View of Makua Valley.
My buns currently feel as though they were forged in steel. Last weekend, Reanne and I hiked a neat trail that starts at Dillingham Airfield (where you can go skydiving) on the North Shore of Hawaii. This trail isn’t difficult, nor is it very steep, but it’s lengthy and has a steady incline grade. For almost the entire hike you’re pushing yourself uphill and feeling the burn. When you get to the top you’re awarded with a view of Makua Valley, a very remote part of Oahu.
The hike we did started with the short Kealia Trail and continued on a series of access roads that lead up to the lookout point. It took about 4 hours.
You start at the Dillingham Airfield parking lot for glider pilots. The Kealia Trail takes you to the top of this hill.
As you make your way to the trailhead you’ll see some remnants of old cars, planes and boats.
Here’s the trailhead. The Kealia Trail is part of the Na Ala Hele Trail and Access System so it’s very well maintained.
I guess this is what they mean by “falling rocks.” You see these boulders all over the trail that look like they’re about to break.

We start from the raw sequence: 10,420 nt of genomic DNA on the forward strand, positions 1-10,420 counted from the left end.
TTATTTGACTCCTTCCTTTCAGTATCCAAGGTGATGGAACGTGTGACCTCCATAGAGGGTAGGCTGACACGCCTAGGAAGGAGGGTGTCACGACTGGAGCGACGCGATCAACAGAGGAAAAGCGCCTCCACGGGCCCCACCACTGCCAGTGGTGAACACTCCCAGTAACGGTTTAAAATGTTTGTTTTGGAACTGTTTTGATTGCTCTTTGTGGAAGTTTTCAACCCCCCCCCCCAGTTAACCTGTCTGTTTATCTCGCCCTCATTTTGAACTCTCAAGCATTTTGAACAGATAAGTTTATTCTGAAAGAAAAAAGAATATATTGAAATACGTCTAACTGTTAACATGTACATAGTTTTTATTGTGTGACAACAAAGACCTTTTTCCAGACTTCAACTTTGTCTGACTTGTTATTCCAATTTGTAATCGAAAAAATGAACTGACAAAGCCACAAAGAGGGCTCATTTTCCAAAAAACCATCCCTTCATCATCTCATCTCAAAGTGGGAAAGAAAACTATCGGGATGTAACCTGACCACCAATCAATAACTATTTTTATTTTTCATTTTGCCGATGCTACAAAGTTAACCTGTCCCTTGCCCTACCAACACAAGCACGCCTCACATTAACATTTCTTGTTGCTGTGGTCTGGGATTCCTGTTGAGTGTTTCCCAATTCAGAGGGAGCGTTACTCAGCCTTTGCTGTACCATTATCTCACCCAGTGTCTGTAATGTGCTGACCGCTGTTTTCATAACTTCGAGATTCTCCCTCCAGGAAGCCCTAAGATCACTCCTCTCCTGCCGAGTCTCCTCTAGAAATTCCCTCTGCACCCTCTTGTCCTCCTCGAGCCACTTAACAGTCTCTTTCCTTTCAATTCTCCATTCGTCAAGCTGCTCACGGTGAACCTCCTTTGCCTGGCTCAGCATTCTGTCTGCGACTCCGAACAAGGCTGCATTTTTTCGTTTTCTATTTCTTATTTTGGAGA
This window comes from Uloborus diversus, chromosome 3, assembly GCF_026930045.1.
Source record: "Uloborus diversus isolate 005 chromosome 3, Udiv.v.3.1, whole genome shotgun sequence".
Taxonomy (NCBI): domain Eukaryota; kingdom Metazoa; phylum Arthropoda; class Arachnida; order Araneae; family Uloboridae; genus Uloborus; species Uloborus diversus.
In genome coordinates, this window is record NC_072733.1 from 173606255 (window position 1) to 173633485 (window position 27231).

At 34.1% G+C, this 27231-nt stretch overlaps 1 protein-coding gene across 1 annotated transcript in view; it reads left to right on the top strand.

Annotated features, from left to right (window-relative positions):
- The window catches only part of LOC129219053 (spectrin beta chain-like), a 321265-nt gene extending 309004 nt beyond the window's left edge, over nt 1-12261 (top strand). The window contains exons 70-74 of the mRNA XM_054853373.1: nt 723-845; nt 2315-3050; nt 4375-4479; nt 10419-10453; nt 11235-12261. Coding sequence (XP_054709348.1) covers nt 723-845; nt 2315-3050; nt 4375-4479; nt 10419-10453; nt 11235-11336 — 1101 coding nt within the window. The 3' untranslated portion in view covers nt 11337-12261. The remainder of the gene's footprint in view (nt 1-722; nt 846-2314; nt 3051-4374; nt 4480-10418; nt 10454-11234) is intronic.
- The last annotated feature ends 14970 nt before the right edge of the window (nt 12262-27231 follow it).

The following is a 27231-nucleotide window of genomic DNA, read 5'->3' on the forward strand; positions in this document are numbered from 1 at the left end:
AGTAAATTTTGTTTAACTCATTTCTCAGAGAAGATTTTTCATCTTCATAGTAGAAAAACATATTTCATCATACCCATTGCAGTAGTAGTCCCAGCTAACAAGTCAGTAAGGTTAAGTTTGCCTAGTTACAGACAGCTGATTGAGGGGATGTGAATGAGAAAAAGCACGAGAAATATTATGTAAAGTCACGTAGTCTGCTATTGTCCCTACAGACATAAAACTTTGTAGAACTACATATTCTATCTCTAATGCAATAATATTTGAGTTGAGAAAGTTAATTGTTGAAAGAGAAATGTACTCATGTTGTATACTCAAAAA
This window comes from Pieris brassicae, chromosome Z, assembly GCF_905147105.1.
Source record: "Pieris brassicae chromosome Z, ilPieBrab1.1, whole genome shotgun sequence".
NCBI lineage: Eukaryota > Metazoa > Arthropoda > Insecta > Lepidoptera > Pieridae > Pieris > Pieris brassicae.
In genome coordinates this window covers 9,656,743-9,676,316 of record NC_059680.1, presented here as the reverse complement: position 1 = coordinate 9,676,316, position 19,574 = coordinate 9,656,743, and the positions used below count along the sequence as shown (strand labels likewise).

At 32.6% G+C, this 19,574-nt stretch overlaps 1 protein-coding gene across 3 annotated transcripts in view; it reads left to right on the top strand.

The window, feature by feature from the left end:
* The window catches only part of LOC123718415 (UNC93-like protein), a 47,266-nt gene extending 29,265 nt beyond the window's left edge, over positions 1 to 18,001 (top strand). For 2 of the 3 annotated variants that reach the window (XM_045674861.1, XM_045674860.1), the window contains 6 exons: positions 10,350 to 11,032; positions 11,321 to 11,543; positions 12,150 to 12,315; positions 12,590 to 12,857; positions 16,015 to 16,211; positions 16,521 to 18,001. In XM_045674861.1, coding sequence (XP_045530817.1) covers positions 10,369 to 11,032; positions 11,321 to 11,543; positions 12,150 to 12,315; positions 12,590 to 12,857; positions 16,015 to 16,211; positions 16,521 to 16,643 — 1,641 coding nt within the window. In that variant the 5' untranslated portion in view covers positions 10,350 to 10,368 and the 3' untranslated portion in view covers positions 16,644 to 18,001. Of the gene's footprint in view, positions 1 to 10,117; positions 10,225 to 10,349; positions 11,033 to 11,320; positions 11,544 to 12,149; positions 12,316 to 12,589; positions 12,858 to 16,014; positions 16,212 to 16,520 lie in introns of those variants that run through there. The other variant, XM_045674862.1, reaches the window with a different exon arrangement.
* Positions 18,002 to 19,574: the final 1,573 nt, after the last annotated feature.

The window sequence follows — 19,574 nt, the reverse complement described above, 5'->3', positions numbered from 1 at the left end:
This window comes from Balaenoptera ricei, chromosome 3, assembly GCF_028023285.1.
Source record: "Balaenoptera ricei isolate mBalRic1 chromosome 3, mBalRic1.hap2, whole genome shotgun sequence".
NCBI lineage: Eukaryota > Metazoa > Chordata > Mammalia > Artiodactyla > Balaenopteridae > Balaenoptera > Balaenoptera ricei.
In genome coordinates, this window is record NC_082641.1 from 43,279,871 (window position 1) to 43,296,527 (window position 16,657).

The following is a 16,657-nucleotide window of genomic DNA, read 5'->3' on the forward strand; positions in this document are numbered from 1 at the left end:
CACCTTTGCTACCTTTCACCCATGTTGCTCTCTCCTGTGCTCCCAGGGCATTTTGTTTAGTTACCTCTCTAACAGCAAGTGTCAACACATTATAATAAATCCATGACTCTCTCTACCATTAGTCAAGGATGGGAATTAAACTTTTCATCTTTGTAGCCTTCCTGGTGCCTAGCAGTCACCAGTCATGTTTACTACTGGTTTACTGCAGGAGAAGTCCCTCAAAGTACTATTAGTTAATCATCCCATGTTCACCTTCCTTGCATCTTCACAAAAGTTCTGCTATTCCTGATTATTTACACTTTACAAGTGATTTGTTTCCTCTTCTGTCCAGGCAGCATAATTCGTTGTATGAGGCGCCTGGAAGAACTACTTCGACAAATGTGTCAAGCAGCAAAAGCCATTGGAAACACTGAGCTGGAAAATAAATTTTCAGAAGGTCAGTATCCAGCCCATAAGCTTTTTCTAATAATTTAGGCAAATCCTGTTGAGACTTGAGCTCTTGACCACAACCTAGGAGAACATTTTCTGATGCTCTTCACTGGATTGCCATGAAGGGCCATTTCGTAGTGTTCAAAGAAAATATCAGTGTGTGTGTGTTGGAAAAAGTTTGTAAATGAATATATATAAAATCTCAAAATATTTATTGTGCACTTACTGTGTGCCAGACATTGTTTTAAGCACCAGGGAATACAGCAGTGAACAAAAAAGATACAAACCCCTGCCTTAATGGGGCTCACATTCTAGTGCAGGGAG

The Kealia Trail has 19 switchbacks that take you up the cliffside.
This picnic table marks the end of the Kealia Trail.
From here on you’ll be hiking on the Kuaokala Access Road. The dirt road made for easy hiking which was nice on my knees. Once you’re on the access road follow these very helpful directions from the Honolulu Hiking Examiner:
“At the first junction turn right, staying on the main road. At the next junction turn left, still on the main road. When you reach a signed T-junction, turn left, and then slightly right at a signed four-way junction.”
You’ll be hiking uphill for a couple miles so make sure you have plenty of water.
Still going up.
Eventually you reach this awesome lookout.
From the lookout you can keep hiking to the left or right. If I had more energy and water that day I think it would have been fun to explore each routes.
We explored a little to the right which took us on a ridge that lead towards the ocean.
We stopped at this opening and turned around. The trail continued and it looked like it might even be possible to follow it all the way down the ridge and back to Farrington Hwy.
We made our way back down the same way we came.
Thankfully it’s almost all downhill.
A golf cart would have been nice on these red clay access roads.
Almost back to the Kealia Trail now.
As you descend those 19 switchbacks you’re seeing this amazing view of Mokule’ia and Haleiwa.
And here we are, back at the airport parking lot.
Hungry, we went over to the food truck lot in Haleiwa for some Thai food and garlic shrimp.
And now, back to town.
[UPDATE: 12/15/2010] Some friends hiked Kealia, connected a few trails and ended up on a 15 mile loop hike last weekend. See a map of the loop, pics and video on Troy Takara’s blog post: Kealia Trail & Kuaokala Loop 12-12-2010.